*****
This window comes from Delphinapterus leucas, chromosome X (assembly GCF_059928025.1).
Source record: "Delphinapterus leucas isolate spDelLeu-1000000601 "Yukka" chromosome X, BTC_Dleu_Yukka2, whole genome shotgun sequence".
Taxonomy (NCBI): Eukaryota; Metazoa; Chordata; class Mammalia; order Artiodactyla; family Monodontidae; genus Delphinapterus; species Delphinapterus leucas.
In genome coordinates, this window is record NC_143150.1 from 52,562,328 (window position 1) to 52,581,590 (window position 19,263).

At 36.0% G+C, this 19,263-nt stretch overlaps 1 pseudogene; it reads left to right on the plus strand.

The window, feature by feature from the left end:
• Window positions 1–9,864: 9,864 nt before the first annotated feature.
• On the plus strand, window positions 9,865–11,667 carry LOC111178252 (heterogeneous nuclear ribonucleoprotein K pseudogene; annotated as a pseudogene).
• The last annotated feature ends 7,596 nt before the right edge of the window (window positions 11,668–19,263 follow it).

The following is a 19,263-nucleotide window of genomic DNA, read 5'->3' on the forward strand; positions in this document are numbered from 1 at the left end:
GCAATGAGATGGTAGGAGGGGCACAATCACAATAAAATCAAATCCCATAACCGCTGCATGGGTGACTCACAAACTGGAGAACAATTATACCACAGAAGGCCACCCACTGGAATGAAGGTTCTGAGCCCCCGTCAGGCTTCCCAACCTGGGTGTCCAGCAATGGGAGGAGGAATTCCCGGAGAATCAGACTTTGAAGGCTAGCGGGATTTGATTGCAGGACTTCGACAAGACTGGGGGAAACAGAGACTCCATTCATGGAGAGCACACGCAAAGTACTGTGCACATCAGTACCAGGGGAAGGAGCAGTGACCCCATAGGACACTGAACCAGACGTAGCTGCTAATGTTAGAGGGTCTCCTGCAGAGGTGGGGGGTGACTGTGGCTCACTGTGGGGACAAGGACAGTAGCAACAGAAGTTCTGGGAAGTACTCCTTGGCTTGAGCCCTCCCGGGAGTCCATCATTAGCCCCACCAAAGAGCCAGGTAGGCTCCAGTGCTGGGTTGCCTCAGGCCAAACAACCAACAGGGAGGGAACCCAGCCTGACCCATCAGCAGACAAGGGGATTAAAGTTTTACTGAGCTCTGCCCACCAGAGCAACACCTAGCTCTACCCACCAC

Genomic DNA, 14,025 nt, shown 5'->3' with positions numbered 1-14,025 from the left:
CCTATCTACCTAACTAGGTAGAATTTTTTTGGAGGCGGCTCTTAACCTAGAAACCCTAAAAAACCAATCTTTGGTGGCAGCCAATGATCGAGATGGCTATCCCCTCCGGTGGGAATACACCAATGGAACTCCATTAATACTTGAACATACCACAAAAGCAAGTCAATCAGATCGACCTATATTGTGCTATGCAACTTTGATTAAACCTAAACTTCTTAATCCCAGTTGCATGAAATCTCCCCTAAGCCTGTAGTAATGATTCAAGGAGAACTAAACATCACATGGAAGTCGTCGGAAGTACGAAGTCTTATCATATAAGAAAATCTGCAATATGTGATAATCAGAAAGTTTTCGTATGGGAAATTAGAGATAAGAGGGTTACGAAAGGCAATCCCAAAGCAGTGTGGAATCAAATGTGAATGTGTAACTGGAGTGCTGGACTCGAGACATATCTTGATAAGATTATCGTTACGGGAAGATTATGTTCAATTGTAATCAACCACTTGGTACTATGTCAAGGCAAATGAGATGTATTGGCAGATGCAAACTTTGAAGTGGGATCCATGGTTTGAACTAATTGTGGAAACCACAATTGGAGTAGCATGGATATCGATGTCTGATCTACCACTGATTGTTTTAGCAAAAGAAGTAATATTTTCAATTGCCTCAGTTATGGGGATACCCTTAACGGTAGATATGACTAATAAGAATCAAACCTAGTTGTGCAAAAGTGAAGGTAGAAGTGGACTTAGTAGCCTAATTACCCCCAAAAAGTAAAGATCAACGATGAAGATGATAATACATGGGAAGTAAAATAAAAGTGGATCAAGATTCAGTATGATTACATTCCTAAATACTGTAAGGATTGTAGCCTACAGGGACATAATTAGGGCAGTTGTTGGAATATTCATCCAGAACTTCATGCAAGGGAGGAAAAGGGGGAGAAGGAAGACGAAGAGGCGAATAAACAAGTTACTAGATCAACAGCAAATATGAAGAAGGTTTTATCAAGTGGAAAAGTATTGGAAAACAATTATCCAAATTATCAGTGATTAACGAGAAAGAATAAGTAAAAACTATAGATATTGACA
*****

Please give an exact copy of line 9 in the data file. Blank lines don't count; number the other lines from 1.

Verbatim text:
• The last annotated feature ends 7,596 nt before the right edge of the window (window positions 11,668–19,263 follow it).